Power of Ten Update
In This Issue:
1. Your Story Requested
2. Culturally Relevant Teaching
3. Extended Reading: Righteous Incivility
1) Your Story Requested
Several readers have contacted the Power of Ten with concerns about long waits for registration and problems with busing.
You can submit your story to Power of Ten, and it will be used to create a report. No personal information will be shared without your permission.
Do you have a story?
Submit your story here: https://poweroften.us/report-your-issue/
YouTube video of transportation discussion at the last school board meeting: https://youtu.be/xHswEkhSKM8
2) Culturally Relevant Teaching
East Ramapo has a state mandated plan which states that instructional practices will be culturally responsive. This has never been evaluated by the state monitors.
What does Culturally Responsive Education look like?
Here is a brief summary, mostly drawn from this article by Christy M. Byrd of the University of California, Santa Cruz.
Culturally relevant teaching is a powerful method for increasing student achievement and engagement that draws on student’s home lives, communities, and cultural funds of knowledge. Unfortunately, culturally relevant teaching is often simplified and relegated to little more than occasional group work or celebrating different cultures in ways that disregard individual interests and stereotype students.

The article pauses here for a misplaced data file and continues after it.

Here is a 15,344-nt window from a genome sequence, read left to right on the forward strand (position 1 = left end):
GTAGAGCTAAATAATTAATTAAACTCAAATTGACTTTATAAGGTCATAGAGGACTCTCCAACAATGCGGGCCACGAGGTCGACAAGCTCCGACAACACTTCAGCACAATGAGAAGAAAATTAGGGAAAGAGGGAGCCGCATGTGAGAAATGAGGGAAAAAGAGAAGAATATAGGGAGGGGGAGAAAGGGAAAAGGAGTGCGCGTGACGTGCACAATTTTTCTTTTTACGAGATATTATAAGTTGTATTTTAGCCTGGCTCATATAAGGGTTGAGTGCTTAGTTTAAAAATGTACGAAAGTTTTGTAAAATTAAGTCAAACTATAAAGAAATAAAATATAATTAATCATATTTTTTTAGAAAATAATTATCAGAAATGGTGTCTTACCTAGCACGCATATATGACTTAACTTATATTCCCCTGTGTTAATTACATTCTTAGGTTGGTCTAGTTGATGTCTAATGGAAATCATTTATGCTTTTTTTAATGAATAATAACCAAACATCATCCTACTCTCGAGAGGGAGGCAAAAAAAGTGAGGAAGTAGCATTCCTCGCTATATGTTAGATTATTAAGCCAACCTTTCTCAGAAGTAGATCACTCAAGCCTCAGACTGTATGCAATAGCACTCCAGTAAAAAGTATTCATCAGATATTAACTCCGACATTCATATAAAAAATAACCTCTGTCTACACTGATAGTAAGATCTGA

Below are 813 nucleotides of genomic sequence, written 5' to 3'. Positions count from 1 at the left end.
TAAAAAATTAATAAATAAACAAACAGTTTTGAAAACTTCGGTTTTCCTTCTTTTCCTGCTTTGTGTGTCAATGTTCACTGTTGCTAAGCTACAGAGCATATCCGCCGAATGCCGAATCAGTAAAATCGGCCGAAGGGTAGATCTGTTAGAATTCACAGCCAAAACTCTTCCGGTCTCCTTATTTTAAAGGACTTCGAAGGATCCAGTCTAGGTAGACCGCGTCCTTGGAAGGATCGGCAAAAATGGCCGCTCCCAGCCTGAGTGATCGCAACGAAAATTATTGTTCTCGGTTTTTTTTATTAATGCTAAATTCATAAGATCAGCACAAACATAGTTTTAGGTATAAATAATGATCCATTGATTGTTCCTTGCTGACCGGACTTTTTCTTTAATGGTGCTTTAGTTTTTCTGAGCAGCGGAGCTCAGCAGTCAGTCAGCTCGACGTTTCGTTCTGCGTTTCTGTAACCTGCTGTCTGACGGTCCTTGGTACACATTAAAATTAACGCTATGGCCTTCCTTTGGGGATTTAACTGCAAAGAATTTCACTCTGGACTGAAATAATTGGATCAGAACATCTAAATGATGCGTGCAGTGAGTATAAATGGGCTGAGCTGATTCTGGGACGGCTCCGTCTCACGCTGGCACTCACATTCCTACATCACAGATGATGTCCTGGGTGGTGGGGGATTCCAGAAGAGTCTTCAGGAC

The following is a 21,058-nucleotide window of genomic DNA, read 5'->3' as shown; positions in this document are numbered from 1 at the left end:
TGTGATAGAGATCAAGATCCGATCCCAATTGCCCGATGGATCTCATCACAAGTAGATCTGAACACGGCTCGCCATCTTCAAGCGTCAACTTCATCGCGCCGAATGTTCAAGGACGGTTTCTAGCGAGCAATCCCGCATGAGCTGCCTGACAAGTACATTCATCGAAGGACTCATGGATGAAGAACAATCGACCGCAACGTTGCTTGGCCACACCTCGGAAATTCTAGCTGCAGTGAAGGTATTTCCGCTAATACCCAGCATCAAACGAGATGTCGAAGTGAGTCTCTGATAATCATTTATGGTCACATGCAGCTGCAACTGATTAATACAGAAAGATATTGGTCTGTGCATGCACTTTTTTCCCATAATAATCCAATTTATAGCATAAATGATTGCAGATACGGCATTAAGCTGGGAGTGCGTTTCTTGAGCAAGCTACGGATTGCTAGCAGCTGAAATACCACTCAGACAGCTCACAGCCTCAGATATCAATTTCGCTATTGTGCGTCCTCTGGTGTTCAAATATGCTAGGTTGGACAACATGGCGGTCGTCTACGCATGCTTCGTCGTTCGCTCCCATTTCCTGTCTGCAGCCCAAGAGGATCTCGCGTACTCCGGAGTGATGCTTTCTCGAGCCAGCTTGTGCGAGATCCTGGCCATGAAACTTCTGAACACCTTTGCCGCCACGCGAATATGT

Culturally Relevant Teaching means:
- Teachers have high expectations.
- Teachers promote cultural competence
- Teachers promote critical consciousness
Cultural Competence means:
- Teachers develop cultural competence by understanding their students’ communities and home lives.
- Teachers encourage students’ understanding of their own and others’ cultures by including content from students’ homes and communities and by representing people of many backgrounds in materials.
- Teachers use students’ previous experiences and knowledge gained from their families and communities as assets in the classroom.
- Teachers create bridges from students’ knowledge to the classroom content
- Teachers also create bridges by bringing the outside world into the classroom and sending students into the community for service learning.
Critical Consciousness means:
- Teachers raise students’ critical consciousness by addressing issues of social justice and racial inequality in the classroom.
- Teachers encourage students to identify problems in their communities and to seek ways to address them.
- Teachers acknowledge societal oppression and encourage students to notice how those dynamics are evident in their everyday lives.
- Teachers also empower students in the classroom and give students opportunities to participate in decision making.
Does East Ramapo have a Culturally Relevant instructional practice? Is NYSED holding the district accountable to its stated plan?
3) Extended Reading: Righteous Incivility
This issue’s extended reading can be viewed as a first installment of the follow up to my essay on tolerance.